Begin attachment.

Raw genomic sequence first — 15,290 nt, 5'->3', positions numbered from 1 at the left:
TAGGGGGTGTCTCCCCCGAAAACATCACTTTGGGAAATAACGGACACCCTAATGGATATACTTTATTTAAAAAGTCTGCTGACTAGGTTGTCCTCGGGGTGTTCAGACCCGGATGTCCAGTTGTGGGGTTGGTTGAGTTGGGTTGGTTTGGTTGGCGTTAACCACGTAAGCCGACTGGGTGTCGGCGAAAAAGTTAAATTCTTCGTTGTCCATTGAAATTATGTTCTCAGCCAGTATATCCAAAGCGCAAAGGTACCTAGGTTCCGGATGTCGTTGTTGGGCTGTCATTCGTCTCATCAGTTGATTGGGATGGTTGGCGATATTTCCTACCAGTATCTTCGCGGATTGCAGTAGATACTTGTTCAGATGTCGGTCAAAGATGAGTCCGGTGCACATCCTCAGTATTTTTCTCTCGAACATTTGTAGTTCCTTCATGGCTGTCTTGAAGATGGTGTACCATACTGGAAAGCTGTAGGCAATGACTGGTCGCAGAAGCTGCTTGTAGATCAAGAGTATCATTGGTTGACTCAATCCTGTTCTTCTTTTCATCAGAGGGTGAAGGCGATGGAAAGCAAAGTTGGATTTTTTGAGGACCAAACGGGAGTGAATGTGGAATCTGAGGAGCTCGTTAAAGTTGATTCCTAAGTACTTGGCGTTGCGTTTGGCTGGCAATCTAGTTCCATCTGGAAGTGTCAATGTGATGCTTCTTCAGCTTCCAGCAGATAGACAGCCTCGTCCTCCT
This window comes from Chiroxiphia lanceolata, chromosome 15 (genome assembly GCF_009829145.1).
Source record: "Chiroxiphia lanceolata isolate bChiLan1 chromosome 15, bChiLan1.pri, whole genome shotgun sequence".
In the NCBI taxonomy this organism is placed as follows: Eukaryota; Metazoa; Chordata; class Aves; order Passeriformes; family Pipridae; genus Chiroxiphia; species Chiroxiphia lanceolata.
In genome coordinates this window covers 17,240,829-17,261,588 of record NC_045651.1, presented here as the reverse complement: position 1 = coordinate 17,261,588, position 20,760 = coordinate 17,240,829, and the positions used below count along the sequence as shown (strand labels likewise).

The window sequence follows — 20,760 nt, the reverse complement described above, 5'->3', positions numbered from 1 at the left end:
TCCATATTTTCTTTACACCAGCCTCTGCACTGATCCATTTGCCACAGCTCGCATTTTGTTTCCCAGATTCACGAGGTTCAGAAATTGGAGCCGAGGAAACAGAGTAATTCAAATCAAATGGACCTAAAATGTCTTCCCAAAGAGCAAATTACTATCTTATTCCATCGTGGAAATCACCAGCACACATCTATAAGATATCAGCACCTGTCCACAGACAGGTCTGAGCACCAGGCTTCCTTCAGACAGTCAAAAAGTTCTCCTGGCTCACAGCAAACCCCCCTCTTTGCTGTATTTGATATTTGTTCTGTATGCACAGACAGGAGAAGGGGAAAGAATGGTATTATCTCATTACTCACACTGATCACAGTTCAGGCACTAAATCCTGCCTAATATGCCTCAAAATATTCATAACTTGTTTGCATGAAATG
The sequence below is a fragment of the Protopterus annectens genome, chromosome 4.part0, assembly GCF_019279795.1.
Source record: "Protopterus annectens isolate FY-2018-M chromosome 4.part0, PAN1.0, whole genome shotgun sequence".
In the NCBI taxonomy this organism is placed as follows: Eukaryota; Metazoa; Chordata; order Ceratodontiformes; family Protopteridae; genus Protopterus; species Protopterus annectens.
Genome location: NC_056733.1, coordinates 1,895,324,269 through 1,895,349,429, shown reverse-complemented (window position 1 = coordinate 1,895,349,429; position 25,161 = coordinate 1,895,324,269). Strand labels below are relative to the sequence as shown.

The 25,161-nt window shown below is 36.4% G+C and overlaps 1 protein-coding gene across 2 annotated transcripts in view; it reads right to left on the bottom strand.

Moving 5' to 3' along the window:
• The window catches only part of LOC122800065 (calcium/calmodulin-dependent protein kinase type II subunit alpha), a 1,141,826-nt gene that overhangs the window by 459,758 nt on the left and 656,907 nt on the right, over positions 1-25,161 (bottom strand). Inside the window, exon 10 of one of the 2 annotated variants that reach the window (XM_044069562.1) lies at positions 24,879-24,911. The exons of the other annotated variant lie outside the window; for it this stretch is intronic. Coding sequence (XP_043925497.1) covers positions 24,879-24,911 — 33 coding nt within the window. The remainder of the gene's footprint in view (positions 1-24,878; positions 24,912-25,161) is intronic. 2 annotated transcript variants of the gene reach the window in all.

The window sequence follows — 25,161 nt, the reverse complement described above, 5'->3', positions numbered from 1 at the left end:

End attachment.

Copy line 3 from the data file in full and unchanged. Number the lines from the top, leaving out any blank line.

This window comes from Chiroxiphia lanceolata, chromosome 15 (genome assembly GCF_009829145.1).